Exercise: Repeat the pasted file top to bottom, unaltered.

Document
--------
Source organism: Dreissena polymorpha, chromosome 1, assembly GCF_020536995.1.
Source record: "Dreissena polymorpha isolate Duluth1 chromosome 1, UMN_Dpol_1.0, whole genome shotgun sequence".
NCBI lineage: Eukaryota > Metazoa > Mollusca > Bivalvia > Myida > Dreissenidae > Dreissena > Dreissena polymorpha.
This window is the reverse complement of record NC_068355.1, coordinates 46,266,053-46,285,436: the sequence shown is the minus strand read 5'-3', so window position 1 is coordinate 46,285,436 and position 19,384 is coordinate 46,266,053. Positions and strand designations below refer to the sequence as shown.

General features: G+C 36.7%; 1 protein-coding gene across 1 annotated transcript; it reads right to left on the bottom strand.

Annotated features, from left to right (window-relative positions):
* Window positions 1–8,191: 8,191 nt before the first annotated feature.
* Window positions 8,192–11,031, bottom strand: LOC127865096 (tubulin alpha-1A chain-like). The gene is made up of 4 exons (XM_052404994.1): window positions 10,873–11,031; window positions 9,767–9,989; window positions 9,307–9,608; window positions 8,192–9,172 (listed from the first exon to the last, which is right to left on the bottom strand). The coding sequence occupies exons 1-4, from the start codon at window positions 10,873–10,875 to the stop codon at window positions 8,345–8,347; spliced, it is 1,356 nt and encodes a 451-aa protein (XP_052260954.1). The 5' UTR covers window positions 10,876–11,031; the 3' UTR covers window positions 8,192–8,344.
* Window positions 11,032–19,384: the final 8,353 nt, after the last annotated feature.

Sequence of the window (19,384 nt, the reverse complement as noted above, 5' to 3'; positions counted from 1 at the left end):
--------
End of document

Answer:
Source organism: Dreissena polymorpha, chromosome 1, assembly GCF_020536995.1.
Source record: "Dreissena polymorpha isolate Duluth1 chromosome 1, UMN_Dpol_1.0, whole genome shotgun sequence".
NCBI lineage: Eukaryota > Metazoa > Mollusca > Bivalvia > Myida > Dreissenidae > Dreissena > Dreissena polymorpha.
This window is the reverse complement of record NC_068355.1, coordinates 46,266,053-46,285,436: the sequence shown is the minus strand read 5'-3', so window position 1 is coordinate 46,285,436 and position 19,384 is coordinate 46,266,053. Positions and strand designations below refer to the sequence as shown.

General features: G+C 36.7%; 1 protein-coding gene across 1 annotated transcript; it reads right to left on the bottom strand.

Annotated features, from left to right (window-relative positions):
* Window positions 1–8,191: 8,191 nt before the first annotated feature.
* Window positions 8,192–11,031, bottom strand: LOC127865096 (tubulin alpha-1A chain-like). The gene is made up of 4 exons (XM_052404994.1): window positions 10,873–11,031; window positions 9,767–9,989; window positions 9,307–9,608; window positions 8,192–9,172 (listed from the first exon to the last, which is right to left on the bottom strand). The coding sequence occupies exons 1-4, from the start codon at window positions 10,873–10,875 to the stop codon at window positions 8,345–8,347; spliced, it is 1,356 nt and encodes a 451-aa protein (XP_052260954.1). The 5' UTR covers window positions 10,876–11,031; the 3' UTR covers window positions 8,192–8,344.
* Window positions 11,032–19,384: the final 8,353 nt, after the last annotated feature.

Sequence of the window (19,384 nt, the reverse complement as noted above, 5' to 3'; positions counted from 1 at the left end):